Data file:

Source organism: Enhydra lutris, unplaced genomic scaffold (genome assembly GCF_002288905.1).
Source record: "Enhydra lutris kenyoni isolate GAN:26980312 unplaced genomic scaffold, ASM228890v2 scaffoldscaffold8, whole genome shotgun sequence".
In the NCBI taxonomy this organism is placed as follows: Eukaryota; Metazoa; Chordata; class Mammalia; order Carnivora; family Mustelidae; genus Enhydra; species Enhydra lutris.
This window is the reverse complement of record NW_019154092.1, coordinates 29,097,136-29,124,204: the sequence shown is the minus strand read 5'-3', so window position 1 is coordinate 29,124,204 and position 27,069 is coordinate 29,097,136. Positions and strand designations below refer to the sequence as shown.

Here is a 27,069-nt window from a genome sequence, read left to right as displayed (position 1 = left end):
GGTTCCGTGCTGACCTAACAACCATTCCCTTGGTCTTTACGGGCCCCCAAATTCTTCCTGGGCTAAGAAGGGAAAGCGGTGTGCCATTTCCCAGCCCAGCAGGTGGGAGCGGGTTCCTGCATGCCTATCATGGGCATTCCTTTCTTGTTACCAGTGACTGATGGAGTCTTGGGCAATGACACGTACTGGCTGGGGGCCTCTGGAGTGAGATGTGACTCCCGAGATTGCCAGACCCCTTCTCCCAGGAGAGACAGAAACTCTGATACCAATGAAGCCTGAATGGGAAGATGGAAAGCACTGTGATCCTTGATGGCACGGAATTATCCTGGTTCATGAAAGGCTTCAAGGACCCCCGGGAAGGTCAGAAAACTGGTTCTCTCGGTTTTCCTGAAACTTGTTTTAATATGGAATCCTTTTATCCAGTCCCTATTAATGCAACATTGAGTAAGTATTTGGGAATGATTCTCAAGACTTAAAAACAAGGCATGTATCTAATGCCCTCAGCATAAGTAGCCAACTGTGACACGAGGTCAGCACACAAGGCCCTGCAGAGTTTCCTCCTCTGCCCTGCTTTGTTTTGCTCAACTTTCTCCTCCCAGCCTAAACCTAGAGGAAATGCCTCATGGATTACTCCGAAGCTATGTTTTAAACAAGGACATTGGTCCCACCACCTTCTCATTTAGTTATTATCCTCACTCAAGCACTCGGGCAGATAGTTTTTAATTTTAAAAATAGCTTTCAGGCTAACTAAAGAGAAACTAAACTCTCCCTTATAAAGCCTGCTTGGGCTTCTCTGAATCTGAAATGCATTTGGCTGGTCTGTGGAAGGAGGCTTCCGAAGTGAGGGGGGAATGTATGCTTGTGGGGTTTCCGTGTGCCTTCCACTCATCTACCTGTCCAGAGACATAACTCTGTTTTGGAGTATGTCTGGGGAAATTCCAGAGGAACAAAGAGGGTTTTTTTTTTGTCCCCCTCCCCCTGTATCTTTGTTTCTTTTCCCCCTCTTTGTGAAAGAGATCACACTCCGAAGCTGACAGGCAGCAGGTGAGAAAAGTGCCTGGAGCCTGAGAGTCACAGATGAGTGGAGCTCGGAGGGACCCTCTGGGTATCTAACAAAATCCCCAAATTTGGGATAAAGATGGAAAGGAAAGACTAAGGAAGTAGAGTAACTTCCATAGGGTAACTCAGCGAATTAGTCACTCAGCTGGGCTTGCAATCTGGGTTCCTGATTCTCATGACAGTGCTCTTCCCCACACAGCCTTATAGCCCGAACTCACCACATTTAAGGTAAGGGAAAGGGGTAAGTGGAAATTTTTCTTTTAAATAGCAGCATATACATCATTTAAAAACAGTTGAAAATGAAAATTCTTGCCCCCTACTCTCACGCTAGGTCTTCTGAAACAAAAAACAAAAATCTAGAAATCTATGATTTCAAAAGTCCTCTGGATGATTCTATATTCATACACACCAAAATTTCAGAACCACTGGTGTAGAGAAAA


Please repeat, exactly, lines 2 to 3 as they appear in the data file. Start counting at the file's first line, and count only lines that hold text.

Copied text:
Source record: "Enhydra lutris kenyoni isolate GAN:26980312 unplaced genomic scaffold, ASM228890v2 scaffoldscaffold8, whole genome shotgun sequence".
In the NCBI taxonomy this organism is placed as follows: Eukaryota; Metazoa; Chordata; class Mammalia; order Carnivora; family Mustelidae; genus Enhydra; species Enhydra lutris.